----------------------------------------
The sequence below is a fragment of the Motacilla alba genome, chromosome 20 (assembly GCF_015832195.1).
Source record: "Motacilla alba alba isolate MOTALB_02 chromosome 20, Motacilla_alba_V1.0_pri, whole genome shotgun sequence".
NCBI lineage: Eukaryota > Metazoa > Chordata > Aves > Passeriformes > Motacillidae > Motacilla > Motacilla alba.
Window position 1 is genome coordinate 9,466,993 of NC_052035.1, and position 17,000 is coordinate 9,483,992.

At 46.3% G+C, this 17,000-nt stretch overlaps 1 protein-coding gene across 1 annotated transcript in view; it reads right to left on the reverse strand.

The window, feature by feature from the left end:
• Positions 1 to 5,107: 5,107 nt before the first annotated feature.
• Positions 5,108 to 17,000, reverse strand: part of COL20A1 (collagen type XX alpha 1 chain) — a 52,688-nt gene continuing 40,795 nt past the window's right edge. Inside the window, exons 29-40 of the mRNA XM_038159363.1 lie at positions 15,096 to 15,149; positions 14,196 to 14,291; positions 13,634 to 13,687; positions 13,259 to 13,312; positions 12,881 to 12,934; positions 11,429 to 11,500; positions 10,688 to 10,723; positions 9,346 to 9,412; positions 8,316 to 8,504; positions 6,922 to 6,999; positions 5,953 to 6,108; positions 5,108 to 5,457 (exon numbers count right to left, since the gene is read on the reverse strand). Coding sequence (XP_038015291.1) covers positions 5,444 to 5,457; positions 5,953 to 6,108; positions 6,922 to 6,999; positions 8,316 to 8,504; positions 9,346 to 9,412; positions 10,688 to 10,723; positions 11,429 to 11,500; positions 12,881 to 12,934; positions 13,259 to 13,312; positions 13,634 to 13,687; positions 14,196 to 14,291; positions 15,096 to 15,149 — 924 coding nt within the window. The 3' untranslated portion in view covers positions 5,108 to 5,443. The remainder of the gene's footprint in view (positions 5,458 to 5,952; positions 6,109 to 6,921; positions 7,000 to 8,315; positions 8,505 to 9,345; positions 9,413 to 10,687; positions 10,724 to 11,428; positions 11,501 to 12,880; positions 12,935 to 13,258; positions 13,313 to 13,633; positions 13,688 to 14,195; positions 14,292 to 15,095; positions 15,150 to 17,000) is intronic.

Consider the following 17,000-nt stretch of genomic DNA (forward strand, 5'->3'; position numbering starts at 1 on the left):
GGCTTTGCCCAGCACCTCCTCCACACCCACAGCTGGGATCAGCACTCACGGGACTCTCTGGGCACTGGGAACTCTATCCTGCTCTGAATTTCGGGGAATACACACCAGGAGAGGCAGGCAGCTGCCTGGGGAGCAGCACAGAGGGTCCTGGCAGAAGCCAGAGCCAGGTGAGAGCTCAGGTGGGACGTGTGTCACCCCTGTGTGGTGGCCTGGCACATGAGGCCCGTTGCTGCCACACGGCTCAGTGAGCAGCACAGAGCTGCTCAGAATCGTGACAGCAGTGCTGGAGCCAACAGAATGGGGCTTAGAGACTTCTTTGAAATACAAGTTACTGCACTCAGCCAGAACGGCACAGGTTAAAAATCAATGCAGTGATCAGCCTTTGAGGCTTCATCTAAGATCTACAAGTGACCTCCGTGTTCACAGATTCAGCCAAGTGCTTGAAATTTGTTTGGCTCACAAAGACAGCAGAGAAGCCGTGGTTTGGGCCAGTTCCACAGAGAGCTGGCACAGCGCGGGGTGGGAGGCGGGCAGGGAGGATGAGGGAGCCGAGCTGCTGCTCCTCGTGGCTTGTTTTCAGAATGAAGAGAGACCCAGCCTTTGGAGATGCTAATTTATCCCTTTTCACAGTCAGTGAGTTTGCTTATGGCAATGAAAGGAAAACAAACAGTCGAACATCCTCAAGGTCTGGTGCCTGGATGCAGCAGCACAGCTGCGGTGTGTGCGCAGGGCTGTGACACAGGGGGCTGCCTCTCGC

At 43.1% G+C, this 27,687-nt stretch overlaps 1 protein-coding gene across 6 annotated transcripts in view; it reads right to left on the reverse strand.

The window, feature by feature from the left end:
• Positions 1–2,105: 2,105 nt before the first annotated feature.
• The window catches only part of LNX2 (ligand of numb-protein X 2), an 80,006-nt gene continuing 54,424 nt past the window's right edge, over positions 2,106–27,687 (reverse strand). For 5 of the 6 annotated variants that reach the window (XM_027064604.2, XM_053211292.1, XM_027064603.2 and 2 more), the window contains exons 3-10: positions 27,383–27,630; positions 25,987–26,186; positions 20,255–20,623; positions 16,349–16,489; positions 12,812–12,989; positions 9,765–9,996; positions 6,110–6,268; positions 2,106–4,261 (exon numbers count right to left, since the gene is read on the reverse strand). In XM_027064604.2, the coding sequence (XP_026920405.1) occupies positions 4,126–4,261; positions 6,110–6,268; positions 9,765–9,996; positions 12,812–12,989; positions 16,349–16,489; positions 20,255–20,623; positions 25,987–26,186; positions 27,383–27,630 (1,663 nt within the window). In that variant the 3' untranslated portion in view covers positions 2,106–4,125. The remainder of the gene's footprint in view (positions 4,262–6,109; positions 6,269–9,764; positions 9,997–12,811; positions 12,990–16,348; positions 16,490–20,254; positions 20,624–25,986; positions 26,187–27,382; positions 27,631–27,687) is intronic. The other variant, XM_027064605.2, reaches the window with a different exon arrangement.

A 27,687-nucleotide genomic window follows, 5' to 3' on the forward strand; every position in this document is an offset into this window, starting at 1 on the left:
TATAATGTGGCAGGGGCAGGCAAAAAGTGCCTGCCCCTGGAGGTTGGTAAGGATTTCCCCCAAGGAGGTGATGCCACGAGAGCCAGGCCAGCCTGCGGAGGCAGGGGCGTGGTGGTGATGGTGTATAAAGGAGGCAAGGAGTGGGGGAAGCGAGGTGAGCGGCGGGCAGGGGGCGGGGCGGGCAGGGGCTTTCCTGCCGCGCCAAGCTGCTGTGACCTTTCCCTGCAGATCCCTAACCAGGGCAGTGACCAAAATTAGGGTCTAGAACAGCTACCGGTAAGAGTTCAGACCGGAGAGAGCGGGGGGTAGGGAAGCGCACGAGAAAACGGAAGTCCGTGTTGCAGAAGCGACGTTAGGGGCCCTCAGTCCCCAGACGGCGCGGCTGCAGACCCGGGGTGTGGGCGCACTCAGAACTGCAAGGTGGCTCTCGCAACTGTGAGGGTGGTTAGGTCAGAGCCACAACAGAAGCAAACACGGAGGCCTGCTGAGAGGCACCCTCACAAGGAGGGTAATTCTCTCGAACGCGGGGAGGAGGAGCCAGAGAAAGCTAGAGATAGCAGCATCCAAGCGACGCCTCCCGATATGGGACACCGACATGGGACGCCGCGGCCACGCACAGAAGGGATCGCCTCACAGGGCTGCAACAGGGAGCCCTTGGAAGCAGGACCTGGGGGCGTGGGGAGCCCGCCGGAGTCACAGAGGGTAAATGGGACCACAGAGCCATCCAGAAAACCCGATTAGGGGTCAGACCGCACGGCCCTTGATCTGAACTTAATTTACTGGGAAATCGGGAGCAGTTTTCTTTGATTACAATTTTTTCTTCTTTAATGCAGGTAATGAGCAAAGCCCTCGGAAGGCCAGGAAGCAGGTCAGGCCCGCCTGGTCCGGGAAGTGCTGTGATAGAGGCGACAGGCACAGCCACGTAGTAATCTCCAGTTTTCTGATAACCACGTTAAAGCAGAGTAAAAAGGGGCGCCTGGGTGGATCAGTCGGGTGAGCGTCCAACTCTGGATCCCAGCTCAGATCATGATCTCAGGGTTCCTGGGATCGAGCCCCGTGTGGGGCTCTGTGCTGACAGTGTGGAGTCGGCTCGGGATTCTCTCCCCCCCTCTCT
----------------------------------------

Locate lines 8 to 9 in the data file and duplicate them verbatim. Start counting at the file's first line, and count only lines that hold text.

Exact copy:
• Positions 5,108 to 17,000, reverse strand: part of COL20A1 (collagen type XX alpha 1 chain) — a 52,688-nt gene continuing 40,795 nt past the window's right edge. Inside the window, exons 29-40 of the mRNA XM_038159363.1 lie at positions 15,096 to 15,149; positions 14,196 to 14,291; positions 13,634 to 13,687; positions 13,259 to 13,312; positions 12,881 to 12,934; positions 11,429 to 11,500; positions 10,688 to 10,723; positions 9,346 to 9,412; positions 8,316 to 8,504; positions 6,922 to 6,999; positions 5,953 to 6,108; positions 5,108 to 5,457 (exon numbers count right to left, since the gene is read on the reverse strand). Coding sequence (XP_038015291.1) covers positions 5,444 to 5,457; positions 5,953 to 6,108; positions 6,922 to 6,999; positions 8,316 to 8,504; positions 9,346 to 9,412; positions 10,688 to 10,723; positions 11,429 to 11,500; positions 12,881 to 12,934; positions 13,259 to 13,312; positions 13,634 to 13,687; positions 14,196 to 14,291; positions 15,096 to 15,149 — 924 coding nt within the window. The 3' untranslated portion in view covers positions 5,108 to 5,443. The remainder of the gene's footprint in view (positions 5,458 to 5,952; positions 6,109 to 6,921; positions 7,000 to 8,315; positions 8,505 to 9,345; positions 9,413 to 10,687; positions 10,724 to 11,428; positions 11,501 to 12,880; positions 12,935 to 13,258; positions 13,313 to 13,633; positions 13,688 to 14,195; positions 14,292 to 15,095; positions 15,150 to 17,000) is intronic.

Consider the following 17,000-nt stretch of genomic DNA (forward strand, 5'->3'; position numbering starts at 1 on the left):